The contrasting trajectories of the two cases does beg the poser framed by the former army commander, an additional possibility no less troubling is discussed here.
Apologists for the Pathribal killings suggest that immense pressure on the army in wake of the Chattisinghpora massacre led to the staged encounter killings. Since it was an unidentified armed group that carried out the massacre of the Sikhs, suspicions were of a possible ‘black operation’ intended to malign Pakistan and its proxy war agents in Kashmir. In order to influence perceptions, the army may have staged the encounter, presenting those killed as the perpetrators of the massacre.
Given the strategic level context of the killings, the Rashtriya Rifles unit that carried out the fake encounter could hardly have thought up the cover-up idea itself. It was clearly put to the task. That its commander went on to the next rank – despite botching a high-profile operation - implies he was acting on orders.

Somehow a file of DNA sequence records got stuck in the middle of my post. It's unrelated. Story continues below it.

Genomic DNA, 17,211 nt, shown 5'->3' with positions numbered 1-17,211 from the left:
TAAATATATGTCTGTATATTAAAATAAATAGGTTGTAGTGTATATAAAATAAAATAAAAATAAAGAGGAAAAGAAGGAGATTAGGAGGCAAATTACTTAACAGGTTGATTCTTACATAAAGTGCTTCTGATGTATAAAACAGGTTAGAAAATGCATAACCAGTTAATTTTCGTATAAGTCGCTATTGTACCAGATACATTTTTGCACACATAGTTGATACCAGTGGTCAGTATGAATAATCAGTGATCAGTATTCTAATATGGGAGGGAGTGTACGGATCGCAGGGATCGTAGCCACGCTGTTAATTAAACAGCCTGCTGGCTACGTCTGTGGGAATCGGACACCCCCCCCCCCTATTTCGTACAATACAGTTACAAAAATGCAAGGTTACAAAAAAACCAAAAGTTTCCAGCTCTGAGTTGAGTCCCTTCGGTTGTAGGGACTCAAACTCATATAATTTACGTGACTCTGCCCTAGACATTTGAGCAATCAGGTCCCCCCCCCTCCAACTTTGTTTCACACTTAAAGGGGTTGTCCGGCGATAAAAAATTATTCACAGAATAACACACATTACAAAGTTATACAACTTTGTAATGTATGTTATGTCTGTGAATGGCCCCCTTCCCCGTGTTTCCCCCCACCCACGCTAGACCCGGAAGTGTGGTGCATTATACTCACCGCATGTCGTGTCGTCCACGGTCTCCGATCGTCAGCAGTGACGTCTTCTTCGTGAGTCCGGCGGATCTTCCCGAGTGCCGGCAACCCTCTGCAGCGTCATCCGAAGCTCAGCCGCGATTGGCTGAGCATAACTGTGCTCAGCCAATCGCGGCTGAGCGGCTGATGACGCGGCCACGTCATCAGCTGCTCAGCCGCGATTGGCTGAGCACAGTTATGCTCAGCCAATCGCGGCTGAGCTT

If so, it is fair to also look higher up in the food chain. Such orders can be expected through the chain of command, with some links bypassed for confidentiality or over fears of incumbents having a mind of their own. The informal ‘blue-eyed boy’ links also serve as the conduit.